Of the single family homes 56 were built before 1919, while 47 were built between 1990 and 2000. In 2000 there were 567 apartments in the municipality; the most common apartment size was 5 rooms of which there were 145. There were 10 single room apartments and 234 apartments with five or more rooms. Of these apartments, a total of 504 apartments were permanently occupied, while 30 apartments were seasonally occupied and 33 apartments were empty; as of 2009, the construction rate of new housing units was 2.4 new units per 1000 residents. The vacancy rate for the municipality, in 2010, was 1.33%. The historical population is given in the following chart: In the 2007 federal election the most popular party was the SVP which received 25.35% of the vote. The next three most popular parties were the FDP, the CVP and the SP. In the federal election, a total of 450 votes were cast

List of Boeing B-17 Flying Fortress operators

This list of Boeing B-17 Flying Fortress operators is a list of users who flew and operated the Boeing B-17. The B-17 was among the first mass-produced four-engined heavy bombers. A total of more than 12,000 were made, making its use as a heavy bomber second only to the B-24 Liberator. Though used at some point in all theatres of World War II, it was most common in the European Theatre, where its lack of range and smaller bombload relative to other heavy bombers was not so detrimental as it was in the Pacific, where most American military airbases were thousands of miles apart. Brazil acquired 13 B-17s in 1951, according to the Rio Pact of 1947, they were used by the 1º and 2º Esquadrões of 6º Grupo de Aviação, based at Recife, for search and rescue and photo-reconnaissance until 1968. Brazilian Air Force6º Grupo de Aviação 1º Esquadrão 2º Esquadrão Canada received six Flying Fortresses which flew 240 trans-Atlantic mail flights from Canada to Canadian troops serving in Europe from 6 December 1943 to 27 December 1946.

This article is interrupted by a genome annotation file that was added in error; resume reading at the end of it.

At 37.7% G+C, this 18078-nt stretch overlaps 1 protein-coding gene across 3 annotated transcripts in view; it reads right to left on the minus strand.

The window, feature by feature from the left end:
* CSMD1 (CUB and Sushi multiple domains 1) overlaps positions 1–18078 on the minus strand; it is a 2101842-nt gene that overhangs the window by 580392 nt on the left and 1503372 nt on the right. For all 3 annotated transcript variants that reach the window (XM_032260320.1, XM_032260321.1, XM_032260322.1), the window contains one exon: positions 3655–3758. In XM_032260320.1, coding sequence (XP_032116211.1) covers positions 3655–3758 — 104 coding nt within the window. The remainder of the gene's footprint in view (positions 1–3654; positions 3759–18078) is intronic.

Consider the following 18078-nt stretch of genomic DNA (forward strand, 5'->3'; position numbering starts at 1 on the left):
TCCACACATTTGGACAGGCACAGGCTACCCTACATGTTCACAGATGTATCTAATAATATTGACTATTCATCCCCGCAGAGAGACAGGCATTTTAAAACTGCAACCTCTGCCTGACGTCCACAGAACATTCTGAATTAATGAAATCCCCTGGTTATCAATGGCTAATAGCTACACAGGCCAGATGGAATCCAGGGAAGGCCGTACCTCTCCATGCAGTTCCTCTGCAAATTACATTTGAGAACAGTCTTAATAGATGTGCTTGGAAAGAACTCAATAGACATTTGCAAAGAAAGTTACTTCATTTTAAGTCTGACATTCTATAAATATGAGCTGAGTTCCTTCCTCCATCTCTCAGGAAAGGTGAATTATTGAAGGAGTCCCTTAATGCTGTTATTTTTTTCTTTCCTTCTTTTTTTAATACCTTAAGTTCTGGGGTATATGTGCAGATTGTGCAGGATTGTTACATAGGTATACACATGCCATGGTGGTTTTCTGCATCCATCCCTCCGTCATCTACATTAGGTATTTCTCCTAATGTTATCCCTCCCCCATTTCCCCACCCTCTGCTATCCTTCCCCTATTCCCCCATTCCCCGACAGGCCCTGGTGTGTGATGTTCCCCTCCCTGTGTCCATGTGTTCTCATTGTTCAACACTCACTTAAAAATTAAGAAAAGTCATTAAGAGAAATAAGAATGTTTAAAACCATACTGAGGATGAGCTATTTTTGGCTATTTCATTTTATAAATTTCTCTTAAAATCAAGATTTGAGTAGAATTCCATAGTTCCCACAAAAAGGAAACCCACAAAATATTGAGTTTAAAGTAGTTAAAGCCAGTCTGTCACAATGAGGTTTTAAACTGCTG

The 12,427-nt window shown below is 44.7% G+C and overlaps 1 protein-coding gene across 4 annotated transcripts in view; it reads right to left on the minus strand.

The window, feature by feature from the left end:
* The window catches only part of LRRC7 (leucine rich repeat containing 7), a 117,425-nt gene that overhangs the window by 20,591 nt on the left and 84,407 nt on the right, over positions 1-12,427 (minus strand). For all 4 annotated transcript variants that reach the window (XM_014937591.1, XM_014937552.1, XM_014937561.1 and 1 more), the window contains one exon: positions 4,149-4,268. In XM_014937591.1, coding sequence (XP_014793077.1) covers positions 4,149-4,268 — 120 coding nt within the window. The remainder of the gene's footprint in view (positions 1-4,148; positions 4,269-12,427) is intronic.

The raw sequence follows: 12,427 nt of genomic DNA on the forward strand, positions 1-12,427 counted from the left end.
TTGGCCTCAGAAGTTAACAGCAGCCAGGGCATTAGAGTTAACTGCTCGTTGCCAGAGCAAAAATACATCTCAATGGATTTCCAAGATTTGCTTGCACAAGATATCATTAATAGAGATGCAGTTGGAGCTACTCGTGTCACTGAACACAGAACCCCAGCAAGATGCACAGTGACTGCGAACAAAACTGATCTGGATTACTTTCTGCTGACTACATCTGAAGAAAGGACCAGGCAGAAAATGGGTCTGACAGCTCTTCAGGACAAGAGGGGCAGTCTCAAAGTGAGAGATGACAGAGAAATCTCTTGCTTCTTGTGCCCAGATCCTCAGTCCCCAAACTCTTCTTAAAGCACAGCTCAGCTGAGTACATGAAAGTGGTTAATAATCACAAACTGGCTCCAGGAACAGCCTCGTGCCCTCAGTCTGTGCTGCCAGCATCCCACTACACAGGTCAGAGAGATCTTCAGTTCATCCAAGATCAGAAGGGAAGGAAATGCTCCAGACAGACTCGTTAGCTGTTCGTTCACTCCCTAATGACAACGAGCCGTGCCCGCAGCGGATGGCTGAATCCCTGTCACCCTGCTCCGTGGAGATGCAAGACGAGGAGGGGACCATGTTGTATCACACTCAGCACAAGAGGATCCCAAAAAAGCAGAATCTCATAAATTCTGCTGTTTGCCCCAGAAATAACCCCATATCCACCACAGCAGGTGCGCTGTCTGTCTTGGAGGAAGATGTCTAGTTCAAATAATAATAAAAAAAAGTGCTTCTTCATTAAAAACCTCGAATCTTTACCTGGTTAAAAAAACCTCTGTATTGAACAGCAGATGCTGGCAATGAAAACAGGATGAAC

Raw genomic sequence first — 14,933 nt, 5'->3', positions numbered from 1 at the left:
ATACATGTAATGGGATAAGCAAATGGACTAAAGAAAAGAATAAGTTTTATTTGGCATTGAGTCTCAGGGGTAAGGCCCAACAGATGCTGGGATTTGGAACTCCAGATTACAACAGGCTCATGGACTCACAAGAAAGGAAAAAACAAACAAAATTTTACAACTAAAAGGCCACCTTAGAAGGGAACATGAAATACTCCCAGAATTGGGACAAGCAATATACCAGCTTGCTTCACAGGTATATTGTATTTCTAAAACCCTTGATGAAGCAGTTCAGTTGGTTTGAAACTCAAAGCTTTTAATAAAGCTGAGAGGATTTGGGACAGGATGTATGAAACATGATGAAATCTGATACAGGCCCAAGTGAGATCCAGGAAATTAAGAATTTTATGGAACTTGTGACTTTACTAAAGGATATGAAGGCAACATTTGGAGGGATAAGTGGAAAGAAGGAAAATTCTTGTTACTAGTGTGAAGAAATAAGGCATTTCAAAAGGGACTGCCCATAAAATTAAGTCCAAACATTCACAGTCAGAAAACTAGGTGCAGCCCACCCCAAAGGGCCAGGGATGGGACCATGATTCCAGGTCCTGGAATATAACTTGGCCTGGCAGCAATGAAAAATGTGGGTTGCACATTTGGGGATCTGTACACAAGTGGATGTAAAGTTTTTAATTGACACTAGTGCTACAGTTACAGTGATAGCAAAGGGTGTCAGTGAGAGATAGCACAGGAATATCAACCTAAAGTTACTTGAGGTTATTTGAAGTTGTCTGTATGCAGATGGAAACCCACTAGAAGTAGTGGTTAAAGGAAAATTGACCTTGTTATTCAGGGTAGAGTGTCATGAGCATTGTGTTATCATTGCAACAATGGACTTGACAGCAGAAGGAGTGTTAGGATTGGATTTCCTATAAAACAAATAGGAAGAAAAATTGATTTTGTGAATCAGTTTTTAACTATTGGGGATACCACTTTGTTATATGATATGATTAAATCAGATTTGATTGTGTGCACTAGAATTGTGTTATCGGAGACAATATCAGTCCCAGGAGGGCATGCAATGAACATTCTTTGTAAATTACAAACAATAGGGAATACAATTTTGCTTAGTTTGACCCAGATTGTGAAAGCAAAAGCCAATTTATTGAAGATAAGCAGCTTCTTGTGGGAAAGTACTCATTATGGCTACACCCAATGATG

All six belonged to no. 168 Heavy Transport Squadron which operated out of RCAF Station Rockcliffe, Ontario. Royal Canadian Air ForceNo. 168 Heavy Transport Squadron Colombian Air Force Danish airline DDL bought two B-17s from Sweden in 1945. One of these planes was transferred to the Danish Army Air Corps in 1948. In 1949, it was transferred in 1952 to the Royal Danish Air Force. Dominican Republic Air Force acquired two B-17Gs in 1947, remaining in use until 1954. French Air Force used one B-17F as an executive transport for Free-French General Marie Pierre Kœnig. During World War II, after crash-landing or being forced down 40 B-17s were repaired and put back into the air by the Luftwaffe; these captured aircraft were codenamed "Dornier Do 200", given German markings and used for clandestine spy and reconnaissance missions by the Luftwaffe - most used by the Luftwaffe unit known as KG 200, hence a possibility as a source for the "Do 200" codename. LuftwaffeKampfgeschwader 200 When Israel achieved statehood in 1948, the Israeli Air Force had to be assembled to defend the new nation from the war it found itself immediately embroiled in.